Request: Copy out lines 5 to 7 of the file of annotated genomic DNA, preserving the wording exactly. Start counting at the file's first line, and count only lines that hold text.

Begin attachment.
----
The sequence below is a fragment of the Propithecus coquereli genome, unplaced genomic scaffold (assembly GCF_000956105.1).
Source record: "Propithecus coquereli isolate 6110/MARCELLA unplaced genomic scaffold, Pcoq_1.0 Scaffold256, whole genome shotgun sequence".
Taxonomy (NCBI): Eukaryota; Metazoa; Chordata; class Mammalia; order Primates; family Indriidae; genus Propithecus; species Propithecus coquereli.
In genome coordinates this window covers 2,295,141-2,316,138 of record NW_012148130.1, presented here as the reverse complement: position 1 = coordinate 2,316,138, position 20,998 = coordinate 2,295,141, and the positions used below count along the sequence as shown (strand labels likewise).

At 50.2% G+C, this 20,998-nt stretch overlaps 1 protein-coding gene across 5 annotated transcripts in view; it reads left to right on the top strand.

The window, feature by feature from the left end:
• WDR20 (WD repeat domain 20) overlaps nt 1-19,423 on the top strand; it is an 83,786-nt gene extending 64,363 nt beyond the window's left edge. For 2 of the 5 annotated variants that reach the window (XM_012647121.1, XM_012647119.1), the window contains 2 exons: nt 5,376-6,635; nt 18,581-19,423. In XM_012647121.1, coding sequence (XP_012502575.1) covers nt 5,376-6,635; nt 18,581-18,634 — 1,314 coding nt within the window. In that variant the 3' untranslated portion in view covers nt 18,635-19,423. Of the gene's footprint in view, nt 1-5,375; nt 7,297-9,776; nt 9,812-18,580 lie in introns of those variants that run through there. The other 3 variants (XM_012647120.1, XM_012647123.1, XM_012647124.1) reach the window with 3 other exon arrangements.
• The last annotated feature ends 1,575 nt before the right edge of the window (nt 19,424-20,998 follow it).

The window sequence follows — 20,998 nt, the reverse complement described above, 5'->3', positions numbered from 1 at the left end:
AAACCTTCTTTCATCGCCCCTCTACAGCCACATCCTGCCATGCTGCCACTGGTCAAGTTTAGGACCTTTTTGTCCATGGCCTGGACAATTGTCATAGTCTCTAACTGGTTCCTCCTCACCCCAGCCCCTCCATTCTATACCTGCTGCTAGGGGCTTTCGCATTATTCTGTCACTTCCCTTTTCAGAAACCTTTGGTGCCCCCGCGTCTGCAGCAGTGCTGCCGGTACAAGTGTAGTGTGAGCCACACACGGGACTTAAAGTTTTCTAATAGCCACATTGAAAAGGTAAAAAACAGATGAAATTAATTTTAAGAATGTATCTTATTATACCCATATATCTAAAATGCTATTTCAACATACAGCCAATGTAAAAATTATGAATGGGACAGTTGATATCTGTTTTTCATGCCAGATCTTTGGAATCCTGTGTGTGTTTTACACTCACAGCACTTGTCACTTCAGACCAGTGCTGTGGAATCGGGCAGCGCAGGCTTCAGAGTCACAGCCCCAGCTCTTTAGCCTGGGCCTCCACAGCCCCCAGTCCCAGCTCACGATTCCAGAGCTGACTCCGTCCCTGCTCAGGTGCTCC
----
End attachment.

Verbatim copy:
At 50.2% G+C, this 20,998-nt stretch overlaps 1 protein-coding gene across 5 annotated transcripts in view; it reads left to right on the top strand.

The window, feature by feature from the left end:
• WDR20 (WD repeat domain 20) overlaps nt 1-19,423 on the top strand; it is an 83,786-nt gene extending 64,363 nt beyond the window's left edge. For 2 of the 5 annotated variants that reach the window (XM_012647121.1, XM_012647119.1), the window contains 2 exons: nt 5,376-6,635; nt 18,581-19,423. In XM_012647121.1, coding sequence (XP_012502575.1) covers nt 5,376-6,635; nt 18,581-18,634 — 1,314 coding nt within the window. In that variant the 3' untranslated portion in view covers nt 18,635-19,423. Of the gene's footprint in view, nt 1-5,375; nt 7,297-9,776; nt 9,812-18,580 lie in introns of those variants that run through there. The other 3 variants (XM_012647120.1, XM_012647123.1, XM_012647124.1) reach the window with 3 other exon arrangements.